Deficits and Tax Cuts

October 17, 2006

This morning’s Washington Post had an interesting article titled “Lower Deficit Sparks Debate Over Tax Cuts’ Role,” highlighting the issue that has hovered over political economy debates for the past two decades – how much of a tax cut pays for itself? From the Washington Post:

With great fanfare, President Bush last week claimed credit for a striking reversal of fortune: New figures show the federal budget deficit shrinking by 40 percent over the past two years, a turnaround the president hopes will strengthen his push for further tax cuts.

Bush hailed the dwindling deficit as a direct result of “pro-growth economic policies,” particularly huge tax cuts enacted during his first term. “Tax relief fuels economic growth. And growth — when the economy grows, more tax revenues come to Washington. And that’s what’s happened,” Bush said.

Economists said Bush was claiming credit where little is due. The economy has grown and tax receipts have risen at historic rates over the past two years, but the Bush tax cuts played a small role in that process, they said, and cost the Treasury more in lost taxes than it gained from the resulting economic stimulus.

“Federal revenue is lower today than it would have been without the tax cuts. There’s really no dispute among economists about that,” said Alan D. Viard, a former Bush White House economist now at the nonpartisan American Enterprise Institute. “It’s logically possible” that a tax cut could spur sufficient economic growth to pay for itself, Viard said. “But there’s no evidence that these tax cuts would come anywhere close to that.” (Full Story)

Viard points out a common fallacy among those on both sides of the political aisle when it comes to cause and effect as a result of policy changes. Just because a policy occurs at the same time as some activity occurs in the economy does not mean that the policy caused that activity to occur. The relevant question, as Viard points out, with regards to measuring the role that the policy change played in that economic change is “What would have happened without the policy?”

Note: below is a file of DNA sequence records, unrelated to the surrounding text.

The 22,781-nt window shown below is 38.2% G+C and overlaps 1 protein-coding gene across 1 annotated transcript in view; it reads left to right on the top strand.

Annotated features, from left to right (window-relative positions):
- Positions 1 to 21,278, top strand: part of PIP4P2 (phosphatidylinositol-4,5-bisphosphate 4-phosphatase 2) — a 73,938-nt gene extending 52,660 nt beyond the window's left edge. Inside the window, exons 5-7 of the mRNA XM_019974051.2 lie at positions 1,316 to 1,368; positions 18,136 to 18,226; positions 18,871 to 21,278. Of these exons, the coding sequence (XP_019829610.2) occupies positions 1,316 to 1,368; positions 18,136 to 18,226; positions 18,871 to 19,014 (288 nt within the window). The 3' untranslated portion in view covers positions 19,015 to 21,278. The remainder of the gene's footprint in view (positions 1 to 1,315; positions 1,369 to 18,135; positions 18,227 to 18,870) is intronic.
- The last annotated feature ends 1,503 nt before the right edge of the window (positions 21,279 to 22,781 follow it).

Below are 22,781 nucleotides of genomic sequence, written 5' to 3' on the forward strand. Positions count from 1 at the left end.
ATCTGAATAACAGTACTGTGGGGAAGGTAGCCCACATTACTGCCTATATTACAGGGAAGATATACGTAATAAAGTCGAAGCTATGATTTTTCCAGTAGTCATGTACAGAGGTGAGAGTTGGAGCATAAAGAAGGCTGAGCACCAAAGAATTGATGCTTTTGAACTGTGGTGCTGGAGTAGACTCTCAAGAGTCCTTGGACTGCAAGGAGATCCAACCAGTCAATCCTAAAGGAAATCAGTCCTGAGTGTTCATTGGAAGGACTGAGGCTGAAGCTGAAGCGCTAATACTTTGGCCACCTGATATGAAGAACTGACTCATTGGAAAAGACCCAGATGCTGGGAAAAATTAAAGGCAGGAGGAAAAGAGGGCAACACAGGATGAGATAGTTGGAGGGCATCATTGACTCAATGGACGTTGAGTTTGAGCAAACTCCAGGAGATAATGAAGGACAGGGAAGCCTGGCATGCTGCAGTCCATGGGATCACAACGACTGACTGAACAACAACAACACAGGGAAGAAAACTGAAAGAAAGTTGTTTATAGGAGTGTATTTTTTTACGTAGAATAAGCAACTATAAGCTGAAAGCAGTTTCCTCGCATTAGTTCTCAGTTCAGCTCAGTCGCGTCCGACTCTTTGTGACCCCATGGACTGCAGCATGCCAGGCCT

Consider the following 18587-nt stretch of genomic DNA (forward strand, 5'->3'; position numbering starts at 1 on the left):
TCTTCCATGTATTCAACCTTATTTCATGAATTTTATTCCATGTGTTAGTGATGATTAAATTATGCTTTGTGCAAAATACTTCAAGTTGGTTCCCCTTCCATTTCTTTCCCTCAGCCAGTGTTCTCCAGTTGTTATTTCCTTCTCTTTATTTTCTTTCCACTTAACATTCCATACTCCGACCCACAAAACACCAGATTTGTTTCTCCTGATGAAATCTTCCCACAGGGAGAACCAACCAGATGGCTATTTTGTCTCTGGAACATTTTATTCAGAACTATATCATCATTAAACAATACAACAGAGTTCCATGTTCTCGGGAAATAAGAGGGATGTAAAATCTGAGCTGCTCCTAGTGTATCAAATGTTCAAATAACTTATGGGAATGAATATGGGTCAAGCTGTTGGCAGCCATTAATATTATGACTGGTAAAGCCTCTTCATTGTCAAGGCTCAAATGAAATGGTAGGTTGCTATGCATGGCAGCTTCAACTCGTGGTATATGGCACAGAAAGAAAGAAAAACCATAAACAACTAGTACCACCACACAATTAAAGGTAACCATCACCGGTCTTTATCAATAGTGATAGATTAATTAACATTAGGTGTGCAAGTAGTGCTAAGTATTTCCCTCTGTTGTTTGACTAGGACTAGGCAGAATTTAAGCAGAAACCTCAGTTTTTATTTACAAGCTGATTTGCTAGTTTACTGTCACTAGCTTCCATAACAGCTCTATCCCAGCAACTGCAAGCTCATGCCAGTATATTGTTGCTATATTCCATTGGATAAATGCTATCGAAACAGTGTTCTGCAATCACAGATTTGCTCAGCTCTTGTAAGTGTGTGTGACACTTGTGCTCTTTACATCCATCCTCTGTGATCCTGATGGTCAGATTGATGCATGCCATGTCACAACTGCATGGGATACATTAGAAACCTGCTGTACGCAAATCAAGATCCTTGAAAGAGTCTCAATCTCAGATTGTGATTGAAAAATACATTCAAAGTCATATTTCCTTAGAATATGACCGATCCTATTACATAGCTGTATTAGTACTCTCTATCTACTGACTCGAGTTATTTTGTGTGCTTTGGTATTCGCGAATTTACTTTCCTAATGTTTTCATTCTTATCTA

But both sides are guilty of such rhetoric. Another recent example of this fallacy of causation versus correlation is when many progressives claimed that raising the minimum wage can actually increase employment as they point to the fact that following the hikes in the 1990s, the number of jobs increased. Because job growth would have occurred, regardless of the hike, the truly relevant question of the role of that policy change would be “What would the number of jobs have been without the increase?”

Almost surely, federal tax revenues would have increased from 2002 – 2006 relative to their low 2001 level, even without the tax cuts. If you look at many of the key provisions of the tax cuts, many would have little economic feedback at all, especially the initial 2001 tax cuts that included rebates and an expansion of the child tax credit, which are really no different than the government having an agency just write billions of dollars worth of checks to families, which would merely be called government spending.

Cutting marginal tax rates on labor would have a larger feedback effect in terms of additional economic activity being generated than these credits/rebates, especially because of the progressivity of the federal income tax code which means we rely on the more pro-cylical income of high-income individuals, but labor is still fairly inelastic nationwide, meaning the tax cuts on ordinary income at their given rates would still cost the Treasury revenue. On the other hand, the revenue losses associated with the 2003 round of tax cuts, which included cutting dividend tax rates, may not be as large as static estimates would suggest. These tax cuts could have a significant level of feedback because investment is highly elastic relative to labor, and thereby long-run revenue losses are much smaller compared to cutting taxes on wage income.

For more on the debate over dynamic scoring, check out our previous blog posts on the issue here, here, and here.


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